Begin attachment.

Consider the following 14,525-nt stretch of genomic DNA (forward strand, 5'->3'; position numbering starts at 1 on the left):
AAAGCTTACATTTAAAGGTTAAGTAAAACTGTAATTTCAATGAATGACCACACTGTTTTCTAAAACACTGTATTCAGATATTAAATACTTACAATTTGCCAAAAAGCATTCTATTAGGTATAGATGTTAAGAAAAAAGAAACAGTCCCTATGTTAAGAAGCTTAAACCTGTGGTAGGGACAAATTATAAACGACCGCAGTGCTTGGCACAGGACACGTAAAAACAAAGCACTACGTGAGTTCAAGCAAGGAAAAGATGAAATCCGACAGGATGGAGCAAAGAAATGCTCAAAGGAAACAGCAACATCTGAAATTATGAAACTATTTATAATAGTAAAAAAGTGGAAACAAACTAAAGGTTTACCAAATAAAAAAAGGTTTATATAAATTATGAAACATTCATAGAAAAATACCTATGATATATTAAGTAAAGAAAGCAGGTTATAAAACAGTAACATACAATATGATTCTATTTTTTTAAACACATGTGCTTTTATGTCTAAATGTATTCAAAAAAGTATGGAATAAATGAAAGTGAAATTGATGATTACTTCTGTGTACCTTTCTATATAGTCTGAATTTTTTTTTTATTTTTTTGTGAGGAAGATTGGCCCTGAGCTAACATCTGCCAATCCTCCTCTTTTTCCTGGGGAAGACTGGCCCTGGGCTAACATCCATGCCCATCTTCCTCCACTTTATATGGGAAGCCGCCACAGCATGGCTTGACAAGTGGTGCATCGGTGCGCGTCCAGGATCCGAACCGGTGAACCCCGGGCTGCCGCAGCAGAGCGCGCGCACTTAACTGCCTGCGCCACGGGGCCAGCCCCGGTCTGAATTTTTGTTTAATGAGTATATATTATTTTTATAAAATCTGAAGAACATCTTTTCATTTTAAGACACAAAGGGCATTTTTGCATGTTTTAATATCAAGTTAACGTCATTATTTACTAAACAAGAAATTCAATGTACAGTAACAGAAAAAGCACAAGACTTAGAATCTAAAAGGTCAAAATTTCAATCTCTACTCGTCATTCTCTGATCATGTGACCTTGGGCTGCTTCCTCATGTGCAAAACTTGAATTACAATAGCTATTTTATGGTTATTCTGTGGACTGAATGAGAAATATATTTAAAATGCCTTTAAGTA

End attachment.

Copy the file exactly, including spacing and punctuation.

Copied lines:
Consider the following 14,525-nt stretch of genomic DNA (forward strand, 5'->3'; position numbering starts at 1 on the left):
AAAGCTTACATTTAAAGGTTAAGTAAAACTGTAATTTCAATGAATGACCACACTGTTTTCTAAAACACTGTATTCAGATATTAAATACTTACAATTTGCCAAAAAGCATTCTATTAGGTATAGATGTTAAGAAAAAAGAAACAGTCCCTATGTTAAGAAGCTTAAACCTGTGGTAGGGACAAATTATAAACGACCGCAGTGCTTGGCACAGGACACGTAAAAACAAAGCACTACGTGAGTTCAAGCAAGGAAAAGATGAAATCCGACAGGATGGAGCAAAGAAATGCTCAAAGGAAACAGCAACATCTGAAATTATGAAACTATTTATAATAGTAAAAAAGTGGAAACAAACTAAAGGTTTACCAAATAAAAAAAGGTTTATATAAATTATGAAACATTCATAGAAAAATACCTATGATATATTAAGTAAAGAAAGCAGGTTATAAAACAGTAACATACAATATGATTCTATTTTTTTAAACACATGTGCTTTTATGTCTAAATGTATTCAAAAAAGTATGGAATAAATGAAAGTGAAATTGATGATTACTTCTGTGTACCTTTCTATATAGTCTGAATTTTTTTTTTATTTTTTTGTGAGGAAGATTGGCCCTGAGCTAACATCTGCCAATCCTCCTCTTTTTCCTGGGGAAGACTGGCCCTGGGCTAACATCCATGCCCATCTTCCTCCACTTTATATGGGAAGCCGCCACAGCATGGCTTGACAAGTGGTGCATCGGTGCGCGTCCAGGATCCGAACCGGTGAACCCCGGGCTGCCGCAGCAGAGCGCGCGCACTTAACTGCCTGCGCCACGGGGCCAGCCCCGGTCTGAATTTTTGTTTAATGAGTATATATTATTTTTATAAAATCTGAAGAACATCTTTTCATTTTAAGACACAAAGGGCATTTTTGCATGTTTTAATATCAAGTTAACGTCATTATTTACTAAACAAGAAATTCAATGTACAGTAACAGAAAAAGCACAAGACTTAGAATCTAAAAGGTCAAAATTTCAATCTCTACTCGTCATTCTCTGATCATGTGACCTTGGGCTGCTTCCTCATGTGCAAAACTTGAATTACAATAGCTATTTTATGGTTATTCTGTGGACTGAATGAGAAATATATTTAAAATGCCTTTAAGTA